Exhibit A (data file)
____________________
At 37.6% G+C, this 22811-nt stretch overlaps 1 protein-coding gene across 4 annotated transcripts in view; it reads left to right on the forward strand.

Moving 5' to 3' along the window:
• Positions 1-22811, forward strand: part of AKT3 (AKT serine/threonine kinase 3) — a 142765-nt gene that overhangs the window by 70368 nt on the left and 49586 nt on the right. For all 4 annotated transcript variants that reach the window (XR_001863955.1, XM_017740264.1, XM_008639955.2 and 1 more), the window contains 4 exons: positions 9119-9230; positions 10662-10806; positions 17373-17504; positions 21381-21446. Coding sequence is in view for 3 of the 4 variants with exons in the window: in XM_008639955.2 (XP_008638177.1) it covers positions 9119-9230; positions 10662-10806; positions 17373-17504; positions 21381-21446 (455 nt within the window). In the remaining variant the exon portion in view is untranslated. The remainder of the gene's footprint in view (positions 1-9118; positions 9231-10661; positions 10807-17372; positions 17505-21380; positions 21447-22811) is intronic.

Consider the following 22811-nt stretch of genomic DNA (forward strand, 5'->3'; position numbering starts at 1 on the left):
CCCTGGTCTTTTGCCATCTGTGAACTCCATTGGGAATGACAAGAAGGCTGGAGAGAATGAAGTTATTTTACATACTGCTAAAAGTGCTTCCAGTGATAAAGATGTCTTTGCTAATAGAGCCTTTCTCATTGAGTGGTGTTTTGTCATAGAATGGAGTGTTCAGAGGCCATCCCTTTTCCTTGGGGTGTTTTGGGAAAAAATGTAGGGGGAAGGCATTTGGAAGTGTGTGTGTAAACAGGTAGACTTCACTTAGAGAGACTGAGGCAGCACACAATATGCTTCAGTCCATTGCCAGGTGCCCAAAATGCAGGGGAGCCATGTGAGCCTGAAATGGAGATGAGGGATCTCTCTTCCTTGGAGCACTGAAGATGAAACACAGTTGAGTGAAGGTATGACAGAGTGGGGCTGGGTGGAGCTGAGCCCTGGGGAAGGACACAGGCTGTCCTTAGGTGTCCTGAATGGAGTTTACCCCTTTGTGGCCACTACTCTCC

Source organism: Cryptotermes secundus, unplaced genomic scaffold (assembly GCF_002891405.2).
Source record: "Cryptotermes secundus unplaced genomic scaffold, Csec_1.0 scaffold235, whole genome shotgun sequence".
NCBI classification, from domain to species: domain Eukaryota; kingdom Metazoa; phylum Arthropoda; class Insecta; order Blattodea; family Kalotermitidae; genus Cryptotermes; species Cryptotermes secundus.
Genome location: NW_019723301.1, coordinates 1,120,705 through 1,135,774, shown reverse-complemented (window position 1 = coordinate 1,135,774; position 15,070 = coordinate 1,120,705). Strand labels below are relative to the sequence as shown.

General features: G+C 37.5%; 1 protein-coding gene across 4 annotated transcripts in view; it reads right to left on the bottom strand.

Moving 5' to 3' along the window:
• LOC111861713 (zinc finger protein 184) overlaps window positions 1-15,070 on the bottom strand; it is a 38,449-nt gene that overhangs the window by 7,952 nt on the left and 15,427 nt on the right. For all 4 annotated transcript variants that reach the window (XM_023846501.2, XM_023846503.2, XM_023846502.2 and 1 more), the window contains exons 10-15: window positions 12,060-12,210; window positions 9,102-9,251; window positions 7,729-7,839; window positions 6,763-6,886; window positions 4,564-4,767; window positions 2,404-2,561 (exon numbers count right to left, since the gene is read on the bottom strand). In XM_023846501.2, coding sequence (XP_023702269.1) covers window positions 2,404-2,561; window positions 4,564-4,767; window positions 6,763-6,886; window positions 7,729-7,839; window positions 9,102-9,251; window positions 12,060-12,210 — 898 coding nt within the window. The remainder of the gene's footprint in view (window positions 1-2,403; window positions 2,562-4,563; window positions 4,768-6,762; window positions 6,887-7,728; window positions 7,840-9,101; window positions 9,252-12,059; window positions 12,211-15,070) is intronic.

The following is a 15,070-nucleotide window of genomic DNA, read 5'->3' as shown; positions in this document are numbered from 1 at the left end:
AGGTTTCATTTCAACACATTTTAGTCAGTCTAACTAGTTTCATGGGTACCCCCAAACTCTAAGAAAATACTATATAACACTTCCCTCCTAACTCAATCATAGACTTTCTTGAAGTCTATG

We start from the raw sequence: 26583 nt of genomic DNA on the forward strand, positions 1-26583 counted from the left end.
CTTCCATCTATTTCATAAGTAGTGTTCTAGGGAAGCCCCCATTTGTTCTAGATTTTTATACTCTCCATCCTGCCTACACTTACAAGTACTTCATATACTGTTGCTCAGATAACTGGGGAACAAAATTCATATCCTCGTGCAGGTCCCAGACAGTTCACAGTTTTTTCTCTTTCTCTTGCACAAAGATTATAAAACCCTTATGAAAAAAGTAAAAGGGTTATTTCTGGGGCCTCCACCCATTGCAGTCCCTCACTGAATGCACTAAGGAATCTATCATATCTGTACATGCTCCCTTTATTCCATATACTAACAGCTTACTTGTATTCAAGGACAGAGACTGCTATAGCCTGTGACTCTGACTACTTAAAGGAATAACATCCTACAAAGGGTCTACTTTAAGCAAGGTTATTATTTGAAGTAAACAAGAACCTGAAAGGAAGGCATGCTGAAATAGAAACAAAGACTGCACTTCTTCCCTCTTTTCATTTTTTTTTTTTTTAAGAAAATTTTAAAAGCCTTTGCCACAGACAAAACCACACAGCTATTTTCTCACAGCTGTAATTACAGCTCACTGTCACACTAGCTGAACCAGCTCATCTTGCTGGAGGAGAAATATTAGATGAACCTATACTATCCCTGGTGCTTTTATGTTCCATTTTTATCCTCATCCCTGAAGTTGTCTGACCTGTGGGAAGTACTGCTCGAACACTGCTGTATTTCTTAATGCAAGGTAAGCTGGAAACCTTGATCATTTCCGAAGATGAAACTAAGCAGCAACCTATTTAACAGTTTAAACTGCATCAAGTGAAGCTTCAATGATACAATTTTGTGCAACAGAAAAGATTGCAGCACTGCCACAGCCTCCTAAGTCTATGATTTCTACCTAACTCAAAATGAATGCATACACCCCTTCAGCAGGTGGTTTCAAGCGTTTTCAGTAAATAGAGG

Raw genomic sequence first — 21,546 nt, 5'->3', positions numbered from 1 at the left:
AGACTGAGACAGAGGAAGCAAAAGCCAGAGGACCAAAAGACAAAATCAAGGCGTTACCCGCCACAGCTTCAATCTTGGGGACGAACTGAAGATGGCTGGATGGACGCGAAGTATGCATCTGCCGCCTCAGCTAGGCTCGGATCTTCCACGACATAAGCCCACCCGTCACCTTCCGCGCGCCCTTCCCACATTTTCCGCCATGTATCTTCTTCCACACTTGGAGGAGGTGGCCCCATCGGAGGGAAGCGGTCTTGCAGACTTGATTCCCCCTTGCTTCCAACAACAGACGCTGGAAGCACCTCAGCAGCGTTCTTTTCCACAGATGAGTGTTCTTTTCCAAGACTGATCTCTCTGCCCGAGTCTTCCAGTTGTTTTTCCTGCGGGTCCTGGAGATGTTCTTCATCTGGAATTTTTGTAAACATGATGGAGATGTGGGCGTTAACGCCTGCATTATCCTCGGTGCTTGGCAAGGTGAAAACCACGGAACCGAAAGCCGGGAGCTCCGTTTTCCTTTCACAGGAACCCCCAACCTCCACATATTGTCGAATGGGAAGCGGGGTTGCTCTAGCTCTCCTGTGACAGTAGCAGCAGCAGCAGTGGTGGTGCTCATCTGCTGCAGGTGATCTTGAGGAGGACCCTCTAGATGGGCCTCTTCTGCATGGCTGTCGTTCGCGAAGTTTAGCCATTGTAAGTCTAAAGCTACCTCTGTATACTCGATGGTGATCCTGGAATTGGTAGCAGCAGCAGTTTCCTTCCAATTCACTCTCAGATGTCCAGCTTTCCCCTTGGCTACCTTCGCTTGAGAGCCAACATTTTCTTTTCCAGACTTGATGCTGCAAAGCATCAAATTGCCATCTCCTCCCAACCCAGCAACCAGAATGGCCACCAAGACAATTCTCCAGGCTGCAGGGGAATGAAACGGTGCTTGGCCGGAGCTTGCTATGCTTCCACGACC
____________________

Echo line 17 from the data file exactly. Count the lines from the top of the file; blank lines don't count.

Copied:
Raw genomic sequence first — 21,546 nt, 5'->3', positions numbered from 1 at the left: